The movie was filmed in October 2010 in Shizuoka prefecture, where Sachi Hamano grew up. Only the mountain and the lake in Fukushima were filmed in that prefecture. This film was supported by volunteer groups. Supporters of Sachi Hamano, Tokyo, represented by Jun Khadkachhetri, raised money for the film. Supporters of Sachi Hamano, Shizuoka, represented by Utano Ishigaki, largely sustained the filming in Shizuoka.



Yoshiko Yuasa
Yoshiko was born in Kyoto in 1896. She started studying Russian when she was 19. She fell in love with a female writer named Toshiko Tamura. At the age of 24, she lived with a geisha girl in Kyoto named Sei Kitamura. After breaking with Sei, she met Yuriko in 1924. They began living together in 1925. Yoshiko went to Soviet Union with Yuriko in 1927 to study Russian and stayed there for three years. Their relationship ended soon after they came back to Japan. Later, Yoshiko became a well-known Russian translator and pursued her craft for many years. She died in 1990.



Yuriko Miyamoto
Yuriko was born in Tokyo in 1899. Her maiden name was Chujo. She debuted as a writer when she was 17. At the age of 19, she married a scholar, Shigeru Araki, fifteen years her senior, whose major interest was Ancient Persian. Five years later, she met Yoshiko and divorced Araki. After living with Yoshiko for seven years, she married to Kenji Miyamoto and remained a successful grassroots writer. She died in 1951.



Sachi Hamano
Hamano was born in Tokushima in 1948 and grew up in Shizuoka. She made her directorial debut in 1971. In 1984 she founded her own production company, Tantansha. Since then, working as both producer and director, she has released over 300 films portraying sexuality from the female perspective.
Awards:
E9th Festival Internazionale Cinema Delle Donne, 2' Premio
EPhiladelphia International Gay & Lesbian Film Festival, Best Feature Film
EMix Brasil 11, Best Feature Film

Story

In 1924 (Taisho 13). Yoshiko Yuasa (played by Nahana) worked as an editor for a magazine called Womanfs Love of Country while studying Russian. A famous female writer, Yaeko Nogami (played by Yoriko Doguchi), introduced Yuriko Chujo (played by Hitomitoi) to Yoshiko.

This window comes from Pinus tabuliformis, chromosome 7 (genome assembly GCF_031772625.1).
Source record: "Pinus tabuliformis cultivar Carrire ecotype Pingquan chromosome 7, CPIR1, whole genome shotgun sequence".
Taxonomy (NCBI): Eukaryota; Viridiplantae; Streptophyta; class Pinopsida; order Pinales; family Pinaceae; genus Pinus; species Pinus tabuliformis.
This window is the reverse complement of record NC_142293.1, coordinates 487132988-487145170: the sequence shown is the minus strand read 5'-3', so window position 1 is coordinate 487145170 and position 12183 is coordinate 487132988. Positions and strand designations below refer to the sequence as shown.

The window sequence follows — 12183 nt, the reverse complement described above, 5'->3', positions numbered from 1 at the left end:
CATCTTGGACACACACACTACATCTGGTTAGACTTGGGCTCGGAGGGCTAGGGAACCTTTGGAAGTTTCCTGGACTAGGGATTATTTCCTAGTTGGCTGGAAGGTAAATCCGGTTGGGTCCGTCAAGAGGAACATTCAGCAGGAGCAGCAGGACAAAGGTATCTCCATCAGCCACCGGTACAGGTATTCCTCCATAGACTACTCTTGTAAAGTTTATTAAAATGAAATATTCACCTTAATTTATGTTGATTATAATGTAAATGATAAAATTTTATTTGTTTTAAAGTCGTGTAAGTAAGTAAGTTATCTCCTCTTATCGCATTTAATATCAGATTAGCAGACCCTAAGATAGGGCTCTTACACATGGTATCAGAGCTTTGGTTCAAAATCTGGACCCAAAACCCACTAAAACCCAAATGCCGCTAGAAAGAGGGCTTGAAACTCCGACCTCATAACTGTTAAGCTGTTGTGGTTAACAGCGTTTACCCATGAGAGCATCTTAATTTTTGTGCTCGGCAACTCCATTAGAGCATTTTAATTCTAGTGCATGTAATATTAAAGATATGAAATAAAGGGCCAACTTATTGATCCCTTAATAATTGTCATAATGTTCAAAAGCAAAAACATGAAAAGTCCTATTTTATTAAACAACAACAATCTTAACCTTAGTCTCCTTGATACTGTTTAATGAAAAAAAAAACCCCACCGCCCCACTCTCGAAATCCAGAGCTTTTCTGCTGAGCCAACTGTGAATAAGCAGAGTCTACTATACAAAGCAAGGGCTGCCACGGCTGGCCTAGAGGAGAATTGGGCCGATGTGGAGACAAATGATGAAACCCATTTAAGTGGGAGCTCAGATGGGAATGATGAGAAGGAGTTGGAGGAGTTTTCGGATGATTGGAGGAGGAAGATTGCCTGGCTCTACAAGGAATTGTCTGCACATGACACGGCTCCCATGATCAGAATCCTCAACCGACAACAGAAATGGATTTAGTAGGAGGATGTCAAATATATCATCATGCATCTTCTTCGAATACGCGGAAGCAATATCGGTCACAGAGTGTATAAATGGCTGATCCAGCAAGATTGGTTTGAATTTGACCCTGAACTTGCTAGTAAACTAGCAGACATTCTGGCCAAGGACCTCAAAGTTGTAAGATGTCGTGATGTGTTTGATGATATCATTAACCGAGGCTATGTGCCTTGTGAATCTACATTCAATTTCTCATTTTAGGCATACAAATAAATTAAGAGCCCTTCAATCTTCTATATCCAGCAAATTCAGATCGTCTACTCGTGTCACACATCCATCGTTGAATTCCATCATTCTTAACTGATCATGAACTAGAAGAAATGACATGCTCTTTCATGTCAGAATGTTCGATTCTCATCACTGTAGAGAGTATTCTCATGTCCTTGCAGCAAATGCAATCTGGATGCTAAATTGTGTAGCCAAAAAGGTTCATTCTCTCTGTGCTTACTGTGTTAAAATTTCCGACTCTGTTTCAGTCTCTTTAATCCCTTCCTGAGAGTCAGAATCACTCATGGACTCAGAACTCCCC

Yuriko was a popular grassroots writer. Her first writings appeared at the age of 17, and she was acclaimed by Japanese society as a genius. While she was studying in New York at the age of 19, she married a scholar, Shigeru Araki, fifteen years her senior, whose major interest was Ancient Persian. When Yuriko met Yoshiko five years later, their marriage had grown very frustrating.

Yoshiko and Yuriko were instantly drawn to each other. But Yoshiko was a woman who openly said gI love women like men do.h They soon established passionate relationship and intensely explored their connection to determine if it was love or friendship, thus deepening their mutual love and affection.



But for Yurikofs husband, Araki, their relationship was a shocking development that might irrevocably damage his life. At the age of 20, Araki had gone to the United States, where he studied for fifteen years. Thanks to Yurikofs parents, he returned to Japan and became a university professor. He would have done anything not to lose Yuriko.

In this movie, Yuriko, Yoshiko, and Araki travel between Tokyo, where they lived, and Fukushima, where Yurikofs grandmother lived, portraying an emotional drama of love and hate, both heterosexual and lesbian.